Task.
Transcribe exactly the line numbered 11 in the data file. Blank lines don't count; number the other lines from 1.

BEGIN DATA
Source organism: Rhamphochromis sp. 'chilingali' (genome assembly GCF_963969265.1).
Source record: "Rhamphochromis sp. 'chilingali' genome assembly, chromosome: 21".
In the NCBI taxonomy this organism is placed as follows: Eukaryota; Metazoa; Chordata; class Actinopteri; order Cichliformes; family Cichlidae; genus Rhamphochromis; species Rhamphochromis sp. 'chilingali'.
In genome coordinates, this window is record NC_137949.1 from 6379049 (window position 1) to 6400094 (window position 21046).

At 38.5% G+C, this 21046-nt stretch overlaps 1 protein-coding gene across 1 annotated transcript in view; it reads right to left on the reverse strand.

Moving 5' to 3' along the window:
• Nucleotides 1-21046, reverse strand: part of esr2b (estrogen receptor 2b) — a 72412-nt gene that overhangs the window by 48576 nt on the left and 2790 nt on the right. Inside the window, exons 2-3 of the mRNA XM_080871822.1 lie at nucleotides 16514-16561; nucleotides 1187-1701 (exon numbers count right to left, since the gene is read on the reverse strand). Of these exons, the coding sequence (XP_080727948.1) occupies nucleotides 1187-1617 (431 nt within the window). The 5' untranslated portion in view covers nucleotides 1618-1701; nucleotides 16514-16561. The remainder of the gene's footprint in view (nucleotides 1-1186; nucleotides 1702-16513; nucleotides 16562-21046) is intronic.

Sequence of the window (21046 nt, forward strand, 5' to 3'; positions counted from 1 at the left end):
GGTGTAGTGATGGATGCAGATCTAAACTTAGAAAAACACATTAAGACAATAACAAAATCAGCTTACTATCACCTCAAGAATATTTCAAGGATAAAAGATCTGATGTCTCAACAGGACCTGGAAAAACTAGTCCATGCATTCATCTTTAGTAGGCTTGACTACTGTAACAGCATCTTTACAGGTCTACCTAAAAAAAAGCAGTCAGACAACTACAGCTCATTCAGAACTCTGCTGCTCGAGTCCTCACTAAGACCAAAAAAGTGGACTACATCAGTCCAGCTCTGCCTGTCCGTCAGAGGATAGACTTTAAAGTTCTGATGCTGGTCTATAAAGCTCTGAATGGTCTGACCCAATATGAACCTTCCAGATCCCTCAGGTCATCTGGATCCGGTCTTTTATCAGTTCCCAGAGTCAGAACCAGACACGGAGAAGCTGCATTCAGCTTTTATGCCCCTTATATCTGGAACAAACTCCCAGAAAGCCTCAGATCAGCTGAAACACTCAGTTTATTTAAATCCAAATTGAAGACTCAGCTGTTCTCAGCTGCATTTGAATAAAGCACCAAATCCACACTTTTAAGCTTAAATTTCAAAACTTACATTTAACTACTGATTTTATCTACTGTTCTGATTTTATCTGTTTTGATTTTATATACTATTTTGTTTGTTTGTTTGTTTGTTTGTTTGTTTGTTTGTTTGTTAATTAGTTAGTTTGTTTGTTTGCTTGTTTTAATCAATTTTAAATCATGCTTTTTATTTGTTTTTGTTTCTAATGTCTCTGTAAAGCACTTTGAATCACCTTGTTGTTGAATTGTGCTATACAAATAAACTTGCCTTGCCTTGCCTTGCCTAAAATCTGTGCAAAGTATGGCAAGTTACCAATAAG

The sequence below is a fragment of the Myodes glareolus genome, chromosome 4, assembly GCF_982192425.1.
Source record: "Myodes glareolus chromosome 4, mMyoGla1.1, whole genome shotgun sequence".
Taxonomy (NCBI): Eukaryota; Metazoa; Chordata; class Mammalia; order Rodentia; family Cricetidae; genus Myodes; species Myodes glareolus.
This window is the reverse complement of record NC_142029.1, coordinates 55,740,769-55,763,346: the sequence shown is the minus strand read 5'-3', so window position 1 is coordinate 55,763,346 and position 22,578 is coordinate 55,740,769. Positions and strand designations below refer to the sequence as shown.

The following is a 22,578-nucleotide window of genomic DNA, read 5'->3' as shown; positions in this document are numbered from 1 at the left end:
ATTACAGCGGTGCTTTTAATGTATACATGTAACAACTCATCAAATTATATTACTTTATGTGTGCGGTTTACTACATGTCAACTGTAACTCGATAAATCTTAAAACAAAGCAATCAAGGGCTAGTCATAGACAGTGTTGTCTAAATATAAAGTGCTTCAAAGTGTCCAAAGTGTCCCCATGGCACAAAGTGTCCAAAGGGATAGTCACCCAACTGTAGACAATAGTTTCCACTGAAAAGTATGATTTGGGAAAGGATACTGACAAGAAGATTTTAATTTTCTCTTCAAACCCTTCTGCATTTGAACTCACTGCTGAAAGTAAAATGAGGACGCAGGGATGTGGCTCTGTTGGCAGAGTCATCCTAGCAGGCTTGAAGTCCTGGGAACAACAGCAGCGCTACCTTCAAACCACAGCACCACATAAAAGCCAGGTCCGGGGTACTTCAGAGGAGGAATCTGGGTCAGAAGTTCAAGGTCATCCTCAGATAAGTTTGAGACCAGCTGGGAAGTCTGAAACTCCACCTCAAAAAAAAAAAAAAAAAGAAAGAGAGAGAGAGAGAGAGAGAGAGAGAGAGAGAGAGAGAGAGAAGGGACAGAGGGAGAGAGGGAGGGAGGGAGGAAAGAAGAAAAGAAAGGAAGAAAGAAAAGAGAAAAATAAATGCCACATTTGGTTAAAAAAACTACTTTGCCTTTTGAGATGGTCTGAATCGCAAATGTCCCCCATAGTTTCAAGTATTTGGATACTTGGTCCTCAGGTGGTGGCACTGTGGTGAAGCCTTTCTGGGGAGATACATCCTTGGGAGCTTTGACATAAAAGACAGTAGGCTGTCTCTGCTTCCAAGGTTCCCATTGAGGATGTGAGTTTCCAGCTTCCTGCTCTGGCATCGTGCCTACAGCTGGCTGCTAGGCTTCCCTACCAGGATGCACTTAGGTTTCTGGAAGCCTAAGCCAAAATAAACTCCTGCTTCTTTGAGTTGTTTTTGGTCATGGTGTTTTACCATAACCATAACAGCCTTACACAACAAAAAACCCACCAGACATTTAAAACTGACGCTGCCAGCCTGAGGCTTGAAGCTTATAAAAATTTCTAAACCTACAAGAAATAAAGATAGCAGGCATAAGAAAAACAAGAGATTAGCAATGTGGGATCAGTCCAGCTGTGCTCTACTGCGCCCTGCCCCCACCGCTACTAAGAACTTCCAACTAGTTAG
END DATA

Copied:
Source record: "Myodes glareolus chromosome 4, mMyoGla1.1, whole genome shotgun sequence".